Risotto done right is absolutely sublime: rich and luxurious with just a touch of toothsomeness. And despite its reputation for being fussy or time-intensive, it’s actually quite simple to make. While you do need to attend to the pot while you’re making risotto, that step only takes about half an hour. And the results are more than worth it! All you need are a few choice ingredients and a bit of time at the stove and you’ll have a pot of creamy risotto that an Italian nonna would be proud of.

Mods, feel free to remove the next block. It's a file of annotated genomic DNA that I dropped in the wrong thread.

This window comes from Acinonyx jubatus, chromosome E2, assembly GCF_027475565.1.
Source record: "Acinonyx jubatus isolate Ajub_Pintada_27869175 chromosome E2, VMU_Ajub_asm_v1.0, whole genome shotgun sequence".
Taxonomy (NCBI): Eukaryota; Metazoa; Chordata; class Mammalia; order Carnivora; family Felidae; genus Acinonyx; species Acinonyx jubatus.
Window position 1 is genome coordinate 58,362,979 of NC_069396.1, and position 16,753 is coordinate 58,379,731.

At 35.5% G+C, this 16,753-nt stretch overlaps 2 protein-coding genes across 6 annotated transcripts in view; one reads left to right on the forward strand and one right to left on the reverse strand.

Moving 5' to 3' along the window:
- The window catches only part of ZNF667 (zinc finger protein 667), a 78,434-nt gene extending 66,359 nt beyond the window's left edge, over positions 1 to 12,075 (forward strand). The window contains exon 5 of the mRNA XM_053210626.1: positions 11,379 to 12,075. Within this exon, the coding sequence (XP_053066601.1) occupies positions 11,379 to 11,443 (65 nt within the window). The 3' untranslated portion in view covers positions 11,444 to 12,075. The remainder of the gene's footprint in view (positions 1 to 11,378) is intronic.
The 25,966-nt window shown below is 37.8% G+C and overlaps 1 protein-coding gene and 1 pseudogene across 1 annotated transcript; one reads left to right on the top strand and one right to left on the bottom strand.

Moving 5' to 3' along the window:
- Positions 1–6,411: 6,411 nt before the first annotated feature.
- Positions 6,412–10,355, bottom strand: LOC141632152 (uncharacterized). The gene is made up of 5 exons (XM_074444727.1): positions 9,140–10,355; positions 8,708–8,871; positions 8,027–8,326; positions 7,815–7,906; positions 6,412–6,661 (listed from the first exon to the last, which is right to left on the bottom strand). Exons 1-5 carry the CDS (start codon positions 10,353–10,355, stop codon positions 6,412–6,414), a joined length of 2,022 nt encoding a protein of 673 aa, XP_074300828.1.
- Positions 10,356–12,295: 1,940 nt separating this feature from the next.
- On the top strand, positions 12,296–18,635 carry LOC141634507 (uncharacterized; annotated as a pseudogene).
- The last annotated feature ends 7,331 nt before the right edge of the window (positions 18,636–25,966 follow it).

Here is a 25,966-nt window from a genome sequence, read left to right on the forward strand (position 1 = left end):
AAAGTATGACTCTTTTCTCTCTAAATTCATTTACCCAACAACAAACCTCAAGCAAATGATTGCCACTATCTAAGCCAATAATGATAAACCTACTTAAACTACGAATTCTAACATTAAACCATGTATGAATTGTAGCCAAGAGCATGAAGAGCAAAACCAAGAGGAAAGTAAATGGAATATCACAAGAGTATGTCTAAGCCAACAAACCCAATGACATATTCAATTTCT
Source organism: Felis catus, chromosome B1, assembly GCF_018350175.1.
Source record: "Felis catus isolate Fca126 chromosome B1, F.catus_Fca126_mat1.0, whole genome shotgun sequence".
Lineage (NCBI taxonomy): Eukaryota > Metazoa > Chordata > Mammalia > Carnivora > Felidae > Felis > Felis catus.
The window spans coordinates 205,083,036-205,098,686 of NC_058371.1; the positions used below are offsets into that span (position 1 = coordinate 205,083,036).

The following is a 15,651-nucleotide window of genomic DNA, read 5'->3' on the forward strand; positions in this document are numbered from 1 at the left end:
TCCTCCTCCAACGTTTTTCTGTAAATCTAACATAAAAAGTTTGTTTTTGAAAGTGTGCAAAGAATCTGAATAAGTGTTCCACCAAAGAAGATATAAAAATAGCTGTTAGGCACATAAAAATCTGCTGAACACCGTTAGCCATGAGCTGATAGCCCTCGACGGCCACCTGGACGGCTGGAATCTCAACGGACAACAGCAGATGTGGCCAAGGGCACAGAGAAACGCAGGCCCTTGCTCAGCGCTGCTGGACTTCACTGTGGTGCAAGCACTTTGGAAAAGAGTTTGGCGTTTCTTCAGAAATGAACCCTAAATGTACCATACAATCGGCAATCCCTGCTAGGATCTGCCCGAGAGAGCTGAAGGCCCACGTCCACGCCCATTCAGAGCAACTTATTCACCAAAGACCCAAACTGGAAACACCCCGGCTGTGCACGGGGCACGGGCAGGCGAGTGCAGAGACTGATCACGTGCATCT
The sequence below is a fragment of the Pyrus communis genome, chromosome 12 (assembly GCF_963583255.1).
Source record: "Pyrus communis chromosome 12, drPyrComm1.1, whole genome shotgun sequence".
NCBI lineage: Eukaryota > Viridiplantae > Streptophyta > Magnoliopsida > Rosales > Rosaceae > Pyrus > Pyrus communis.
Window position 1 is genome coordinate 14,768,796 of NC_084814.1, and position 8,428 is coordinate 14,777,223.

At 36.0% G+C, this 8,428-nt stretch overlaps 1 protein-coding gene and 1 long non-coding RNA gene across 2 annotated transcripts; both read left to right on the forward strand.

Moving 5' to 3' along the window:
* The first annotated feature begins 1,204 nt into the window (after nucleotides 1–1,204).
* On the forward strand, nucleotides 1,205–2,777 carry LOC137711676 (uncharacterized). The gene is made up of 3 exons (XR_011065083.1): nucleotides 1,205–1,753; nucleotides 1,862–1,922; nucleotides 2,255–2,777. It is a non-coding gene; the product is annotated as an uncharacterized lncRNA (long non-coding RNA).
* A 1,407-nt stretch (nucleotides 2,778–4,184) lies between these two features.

The key to good risotto is using short-grain risotto rice. Arborio is the most commonly available variety in American supermarkets, but if you can find carnaroli, vialone or another Italian “risotto” rice, you can use those as well. These rices are high in amylopectin, a starch that readily breaks down when cooked, giving risotto its characteristically creamy texture (without any added cream). While EatingWell typically advocates for whole grains over refined grains, the outer layer of bran on brown rice (and other whole grains) prevents the amylopectin from being released during cooking, so whole-grain rice can’t give you the same result. You’ll also want to make sure to use a broth or stock that you like, since the dish will be infused with its essence (use homemade if you can), and a good-quality Parmesan, preferably Parmigiano-Reggiano, to get the best flavor bang for your buck.